The SparkFun ESP8266 Thing Dev Starter Kit is a great place to start learning about the Internet of Things (IoT) and programming in Arduino. Inside this kit you will find a SparkFun ESP8266 Thing Dev (and USB cable), jumper wires, breadboard, LEDs, and plenty of headers. We've also included a pair of stackable 10-pin headers as well as 40 regular headers to connect your Serial Basic Breakout to the Thing or breadboard. If you have ever been interested in learning about IoT, Arduino, and wireless solutions, the SparkFun ESP8266 Thing Starter Kit is a perfect place to start!
The SparkFun ESP8266 Thing Dev is a development board that has been solely designed around the ESP8266, with an integrated FTDI USB-to-Serial chip. The ESP8266 is a cost-effective, and very capable WiFi-enabled microcontroller. Like any microcontroller, it can be programmed to blink LEDs, trigger relays, monitor sensors, or automate coffee makers, and with an integrated WiFi controller, the ESP8266 is a one-stop shop for almost any Internet-connected project. To top it all off, the ESP8266 is incredibly easy-to-use: firmware can be developed in Arduino, and uploaded over a simple, serial interface. The ESP8266 Thing Development Board breaks out all of the module’s pins, and the USB-to-serial converter means you don’t need any peripheral components to program the chip. Just plug in a USB cable, download the Arduino board definitions, and start IoT-ing.
Why the name? We lovingly call it the “Thing” due to it being the perfect foundation for your Internet of Things project. The Thing does everything from turning on an LED to posting data, and can be programmed just like any microcontroller. You can even program the Thing through the Arduino IDE by installing the ESP8266 Arduino addon.
The Thing Dev Board even includes a PCB trace antenna as a default WiFi antenna, it’s cost-effective and actually works really well! If you need to connect a more sensitive antenna, or need to route outside an enclosure, a U.FL connector is also available on the board. Some soldering will be required to get the U.FL connector functioning but instructions can be found in the Hookup Guide we have written for the dev board.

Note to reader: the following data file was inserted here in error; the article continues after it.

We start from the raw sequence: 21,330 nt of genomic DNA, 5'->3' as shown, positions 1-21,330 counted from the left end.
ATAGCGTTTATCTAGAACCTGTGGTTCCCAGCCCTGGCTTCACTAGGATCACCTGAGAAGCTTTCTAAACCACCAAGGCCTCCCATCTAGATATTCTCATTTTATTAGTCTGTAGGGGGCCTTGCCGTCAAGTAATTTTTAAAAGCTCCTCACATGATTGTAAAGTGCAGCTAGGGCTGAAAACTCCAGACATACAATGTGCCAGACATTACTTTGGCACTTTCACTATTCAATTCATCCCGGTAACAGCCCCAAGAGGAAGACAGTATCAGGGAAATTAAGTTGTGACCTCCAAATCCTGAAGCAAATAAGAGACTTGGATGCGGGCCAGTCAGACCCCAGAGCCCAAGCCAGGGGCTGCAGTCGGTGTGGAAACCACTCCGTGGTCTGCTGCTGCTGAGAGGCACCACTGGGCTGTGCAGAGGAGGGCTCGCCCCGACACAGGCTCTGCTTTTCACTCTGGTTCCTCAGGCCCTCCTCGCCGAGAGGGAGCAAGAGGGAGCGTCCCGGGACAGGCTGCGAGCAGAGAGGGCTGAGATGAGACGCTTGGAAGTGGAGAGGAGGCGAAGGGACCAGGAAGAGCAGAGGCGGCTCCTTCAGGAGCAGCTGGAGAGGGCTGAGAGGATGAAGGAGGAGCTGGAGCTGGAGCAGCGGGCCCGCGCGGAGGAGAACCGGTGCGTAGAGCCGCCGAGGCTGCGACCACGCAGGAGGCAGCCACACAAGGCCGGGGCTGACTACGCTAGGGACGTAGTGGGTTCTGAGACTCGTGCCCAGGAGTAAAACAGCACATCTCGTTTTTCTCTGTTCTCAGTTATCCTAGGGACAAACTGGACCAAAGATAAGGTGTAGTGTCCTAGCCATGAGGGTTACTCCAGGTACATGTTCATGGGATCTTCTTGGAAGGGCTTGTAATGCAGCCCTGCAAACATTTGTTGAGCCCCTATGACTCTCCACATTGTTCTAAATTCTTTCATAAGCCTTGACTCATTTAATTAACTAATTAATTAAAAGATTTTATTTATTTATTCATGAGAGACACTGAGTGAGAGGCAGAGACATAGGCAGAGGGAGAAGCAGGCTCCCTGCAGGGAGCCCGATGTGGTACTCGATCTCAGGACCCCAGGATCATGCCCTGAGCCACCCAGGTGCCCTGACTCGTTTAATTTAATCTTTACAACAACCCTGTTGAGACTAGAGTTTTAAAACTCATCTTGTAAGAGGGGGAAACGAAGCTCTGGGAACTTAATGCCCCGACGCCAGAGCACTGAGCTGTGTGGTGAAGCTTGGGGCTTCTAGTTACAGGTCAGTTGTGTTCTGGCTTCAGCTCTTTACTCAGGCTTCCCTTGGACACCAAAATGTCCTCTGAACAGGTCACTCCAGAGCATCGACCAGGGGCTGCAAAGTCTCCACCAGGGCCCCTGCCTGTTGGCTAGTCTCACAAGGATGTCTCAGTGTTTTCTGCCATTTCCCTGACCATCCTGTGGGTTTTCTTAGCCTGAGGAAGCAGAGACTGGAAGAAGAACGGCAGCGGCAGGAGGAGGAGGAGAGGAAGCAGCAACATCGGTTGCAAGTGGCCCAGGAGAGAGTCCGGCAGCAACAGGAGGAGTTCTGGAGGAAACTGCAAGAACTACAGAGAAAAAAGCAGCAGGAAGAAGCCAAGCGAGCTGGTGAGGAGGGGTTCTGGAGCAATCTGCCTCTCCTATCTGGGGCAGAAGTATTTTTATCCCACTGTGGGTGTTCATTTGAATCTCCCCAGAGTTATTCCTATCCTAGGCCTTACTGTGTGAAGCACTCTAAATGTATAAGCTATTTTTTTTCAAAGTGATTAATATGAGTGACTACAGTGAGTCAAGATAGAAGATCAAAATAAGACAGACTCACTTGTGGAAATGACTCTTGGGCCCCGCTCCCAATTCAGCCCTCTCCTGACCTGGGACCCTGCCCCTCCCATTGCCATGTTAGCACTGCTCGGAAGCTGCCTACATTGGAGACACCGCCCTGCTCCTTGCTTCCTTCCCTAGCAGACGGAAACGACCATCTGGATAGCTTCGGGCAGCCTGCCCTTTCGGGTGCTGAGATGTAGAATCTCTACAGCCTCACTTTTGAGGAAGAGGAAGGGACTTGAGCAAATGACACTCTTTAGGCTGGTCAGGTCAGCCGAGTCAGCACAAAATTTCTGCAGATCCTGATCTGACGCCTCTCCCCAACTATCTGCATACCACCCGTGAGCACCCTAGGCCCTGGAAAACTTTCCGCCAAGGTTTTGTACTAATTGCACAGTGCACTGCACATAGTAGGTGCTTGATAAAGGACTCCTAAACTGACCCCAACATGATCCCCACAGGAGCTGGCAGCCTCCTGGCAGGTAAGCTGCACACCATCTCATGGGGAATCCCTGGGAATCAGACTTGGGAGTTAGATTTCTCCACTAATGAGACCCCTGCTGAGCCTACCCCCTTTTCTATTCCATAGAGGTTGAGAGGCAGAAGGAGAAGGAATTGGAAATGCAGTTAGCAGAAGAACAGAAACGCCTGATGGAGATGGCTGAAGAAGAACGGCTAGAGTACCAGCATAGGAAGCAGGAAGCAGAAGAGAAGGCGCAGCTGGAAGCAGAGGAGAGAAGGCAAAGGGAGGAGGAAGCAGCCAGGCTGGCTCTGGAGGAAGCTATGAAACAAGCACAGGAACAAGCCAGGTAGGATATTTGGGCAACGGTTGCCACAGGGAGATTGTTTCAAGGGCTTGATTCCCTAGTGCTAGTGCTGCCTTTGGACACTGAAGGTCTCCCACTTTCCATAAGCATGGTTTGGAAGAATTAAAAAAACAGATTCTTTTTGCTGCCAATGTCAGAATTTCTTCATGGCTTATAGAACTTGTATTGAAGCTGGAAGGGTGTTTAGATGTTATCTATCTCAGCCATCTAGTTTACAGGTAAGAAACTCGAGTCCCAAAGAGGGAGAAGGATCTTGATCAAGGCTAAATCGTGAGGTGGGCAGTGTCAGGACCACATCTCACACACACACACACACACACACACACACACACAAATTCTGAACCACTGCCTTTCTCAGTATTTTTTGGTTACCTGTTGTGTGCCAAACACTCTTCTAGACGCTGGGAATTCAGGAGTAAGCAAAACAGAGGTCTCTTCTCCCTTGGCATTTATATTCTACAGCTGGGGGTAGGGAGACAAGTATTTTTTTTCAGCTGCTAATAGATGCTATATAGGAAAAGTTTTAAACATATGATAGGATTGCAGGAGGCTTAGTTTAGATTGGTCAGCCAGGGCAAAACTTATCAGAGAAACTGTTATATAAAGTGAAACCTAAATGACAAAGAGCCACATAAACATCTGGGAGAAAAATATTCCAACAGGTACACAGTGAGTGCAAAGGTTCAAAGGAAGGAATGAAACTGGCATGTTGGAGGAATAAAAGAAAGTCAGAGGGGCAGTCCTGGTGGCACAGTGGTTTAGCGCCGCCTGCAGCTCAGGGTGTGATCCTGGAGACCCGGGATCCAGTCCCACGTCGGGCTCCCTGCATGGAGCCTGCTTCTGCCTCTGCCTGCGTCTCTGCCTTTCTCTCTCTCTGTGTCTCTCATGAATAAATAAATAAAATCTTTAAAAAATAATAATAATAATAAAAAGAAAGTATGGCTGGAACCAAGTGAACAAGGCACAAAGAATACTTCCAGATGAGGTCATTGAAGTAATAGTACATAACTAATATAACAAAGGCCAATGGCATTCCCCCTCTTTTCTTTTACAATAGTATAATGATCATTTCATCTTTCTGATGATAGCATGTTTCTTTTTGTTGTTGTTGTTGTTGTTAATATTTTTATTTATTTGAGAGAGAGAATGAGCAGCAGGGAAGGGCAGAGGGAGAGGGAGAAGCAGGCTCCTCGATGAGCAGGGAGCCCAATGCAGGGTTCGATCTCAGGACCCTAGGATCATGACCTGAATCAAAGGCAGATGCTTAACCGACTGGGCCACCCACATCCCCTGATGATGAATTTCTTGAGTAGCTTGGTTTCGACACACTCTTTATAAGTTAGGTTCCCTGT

This skill defines how difficult the soldering is on a particular product. It might be a couple simple solder joints, or require special reflow tools.
Skill Level: Noob - Some basic soldering is required, but it is limited to a just a few pins, basic through-hole soldering, and couple (if any) polarized components. A basic soldering iron is all you should need.
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If a board needs code or communicates somehow, you're going to need to know how to program or interface with it. The programming skill is all about communication and code.
Skill Level: Rookie - You will need a better fundamental understand of what code is, and how it works. You will be using beginner-level software and development tools like Arduino. You will be dealing directly with code, but numerous examples and libraries are available. Sensors or shields will communicate with serial or TTL.
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If it requires power, you need to know how much, what all the pins do, and how to hook it up. You may need to reference datasheets, schematics, and know the ins and outs of electronics.
Skill Level: Rookie - You may be required to know a bit more about the component, such as orientation, or how to hook it up, in addition to power requirements. You will need to understand polarized components.
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Based on 1 ratings:
So easy to get started with the ESP8266. With the breadboard and headers, it was easy to solder and get started with the jumpers. On-board FTDI serial chip means you just plug in the USB cable and get started. Great starter kit ... for me.
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